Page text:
THE Andersonstown Leisure Centre will close on Monday to facilitate the £25 million redevelopment of the building. Due to open in summer 2019, the new centre will focus on family fun and will feature a number of new waterslides and even a surf machine.
There will also be range of other provisions such as new fitness studios and outdoor pitches. With the planning application submitted at the end of March, the Belfast City Council’s Director of Property and Projects, Gerry Millar, is hoping that work will begin next month.
“We need planning permission first and foremost, so we’re hoping to get that turned around after a three month period,” he said.
“We’re hoping that planners will make the decision at the end of June. During the application process people can write in and the planners can take cognisance of whatever they say. All being well we can let the contractors get started.
“We’ll do a soft strip initially over the summer and once the internals are taken out we can do the hard demolition in September which should be finished before Christmas.”
Undertaking a project on this scale is no mean feat and Mr Millar said that there would undoubtedly be some issues encountered during the build, but he insists that planners have accounted for all possibilities.
“We’re not anticipating any significant problems,” he said. “There will obviously be some traffic problems on the road itself but that’s not just to do with the leisure centre. We have the Belfast Rapid Transit system coming up and then potentially Casement Park could start during this build, but we are looking at traffic management measures to deal those possibilities.
“It’s also important that we make it clear that the leisure centre is not encroaching on residents during or after the build.
“We’re utilising the space we have much more efficiently. The builder will take noise pollution into consideration but we won’t be working directly beside people’s houses.”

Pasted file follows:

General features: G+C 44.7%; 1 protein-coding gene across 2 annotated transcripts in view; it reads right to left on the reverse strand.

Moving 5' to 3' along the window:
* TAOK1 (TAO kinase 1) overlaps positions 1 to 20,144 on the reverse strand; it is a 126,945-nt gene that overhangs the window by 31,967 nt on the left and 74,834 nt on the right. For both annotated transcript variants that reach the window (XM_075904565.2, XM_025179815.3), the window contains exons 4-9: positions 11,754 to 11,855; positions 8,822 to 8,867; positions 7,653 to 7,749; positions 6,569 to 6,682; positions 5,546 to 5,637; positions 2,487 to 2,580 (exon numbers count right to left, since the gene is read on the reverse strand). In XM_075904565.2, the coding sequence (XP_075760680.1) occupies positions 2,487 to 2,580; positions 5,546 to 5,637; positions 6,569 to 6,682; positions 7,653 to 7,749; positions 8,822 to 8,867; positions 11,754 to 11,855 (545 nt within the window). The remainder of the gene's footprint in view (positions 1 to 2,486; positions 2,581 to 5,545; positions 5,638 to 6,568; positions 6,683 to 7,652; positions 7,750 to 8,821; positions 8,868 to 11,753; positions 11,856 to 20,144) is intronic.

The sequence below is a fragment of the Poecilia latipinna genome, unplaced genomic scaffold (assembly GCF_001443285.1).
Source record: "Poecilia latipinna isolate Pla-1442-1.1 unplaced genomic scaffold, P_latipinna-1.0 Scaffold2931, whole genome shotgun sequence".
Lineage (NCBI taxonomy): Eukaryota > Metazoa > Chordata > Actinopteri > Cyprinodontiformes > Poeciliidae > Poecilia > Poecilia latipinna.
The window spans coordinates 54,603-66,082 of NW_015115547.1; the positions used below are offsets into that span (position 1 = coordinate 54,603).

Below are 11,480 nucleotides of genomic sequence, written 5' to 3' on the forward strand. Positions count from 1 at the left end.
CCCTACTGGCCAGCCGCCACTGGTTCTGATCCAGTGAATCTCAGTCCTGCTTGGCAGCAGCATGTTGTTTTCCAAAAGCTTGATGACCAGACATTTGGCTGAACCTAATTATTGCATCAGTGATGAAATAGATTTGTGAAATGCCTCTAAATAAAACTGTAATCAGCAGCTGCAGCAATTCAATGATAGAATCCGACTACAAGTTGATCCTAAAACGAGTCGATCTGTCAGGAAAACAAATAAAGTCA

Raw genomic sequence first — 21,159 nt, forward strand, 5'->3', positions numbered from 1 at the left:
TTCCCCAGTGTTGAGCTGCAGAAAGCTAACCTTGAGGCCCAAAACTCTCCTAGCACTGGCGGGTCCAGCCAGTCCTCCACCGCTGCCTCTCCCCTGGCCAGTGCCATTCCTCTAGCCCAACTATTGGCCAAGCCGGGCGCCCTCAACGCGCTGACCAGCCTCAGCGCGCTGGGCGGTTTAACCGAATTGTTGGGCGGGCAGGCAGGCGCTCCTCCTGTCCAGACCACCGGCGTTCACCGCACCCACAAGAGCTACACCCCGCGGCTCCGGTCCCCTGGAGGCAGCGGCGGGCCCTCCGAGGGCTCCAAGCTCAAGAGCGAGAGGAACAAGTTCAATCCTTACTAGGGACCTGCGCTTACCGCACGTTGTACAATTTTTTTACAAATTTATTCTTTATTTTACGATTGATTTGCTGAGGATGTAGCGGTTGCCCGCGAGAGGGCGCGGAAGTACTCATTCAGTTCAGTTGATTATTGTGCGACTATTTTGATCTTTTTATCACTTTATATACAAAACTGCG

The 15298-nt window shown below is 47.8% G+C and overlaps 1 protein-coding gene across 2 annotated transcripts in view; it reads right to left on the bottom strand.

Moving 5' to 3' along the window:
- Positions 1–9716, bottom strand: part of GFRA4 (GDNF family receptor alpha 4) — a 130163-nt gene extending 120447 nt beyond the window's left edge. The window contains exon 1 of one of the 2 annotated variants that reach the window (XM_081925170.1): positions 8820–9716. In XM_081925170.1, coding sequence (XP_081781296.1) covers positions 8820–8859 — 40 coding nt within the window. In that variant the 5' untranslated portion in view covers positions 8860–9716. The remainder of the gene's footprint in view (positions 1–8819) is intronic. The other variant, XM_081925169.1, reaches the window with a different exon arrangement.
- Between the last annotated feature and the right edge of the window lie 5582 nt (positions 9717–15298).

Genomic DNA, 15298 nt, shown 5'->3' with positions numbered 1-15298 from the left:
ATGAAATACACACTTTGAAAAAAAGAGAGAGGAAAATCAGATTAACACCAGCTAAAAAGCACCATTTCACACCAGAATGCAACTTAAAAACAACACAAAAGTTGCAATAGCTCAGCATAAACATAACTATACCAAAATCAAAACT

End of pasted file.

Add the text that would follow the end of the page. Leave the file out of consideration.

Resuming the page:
As for local businesses, Mr Millar is confident that the development will be a positive influence in the long run despite some potential difficulties in the short term. “This is really going to give people a new reason to visit Andersonstown,” he enthused.
“In the short term there will be some difficulties while the work is going on, but we expect to see footfall increasing and more business opportunities being created. We can already see some businesses in the area starting to refurb, so I feel like they are confident that this will be a positive thing.”
While Derry-based firm Heron Bros have been appointed to carry out the work on the new leisure centre, the Council are working to ensure that the build benefits the local community during its completion.
“The contractor who is doing the work for us is committed to a number of social clauses,” Mr Millar insisted. “Some of the social clauses include creating employment and apprenticeships in the local area, others are about accommodating businesses by purchasing products and materials.
“We’re still in negotiations with the contractor about those clauses, but we want them to work with the local community. “This whole project is about trying to lift West Belfast’s aspirations. We want it to be a growing area where people will want to come to.”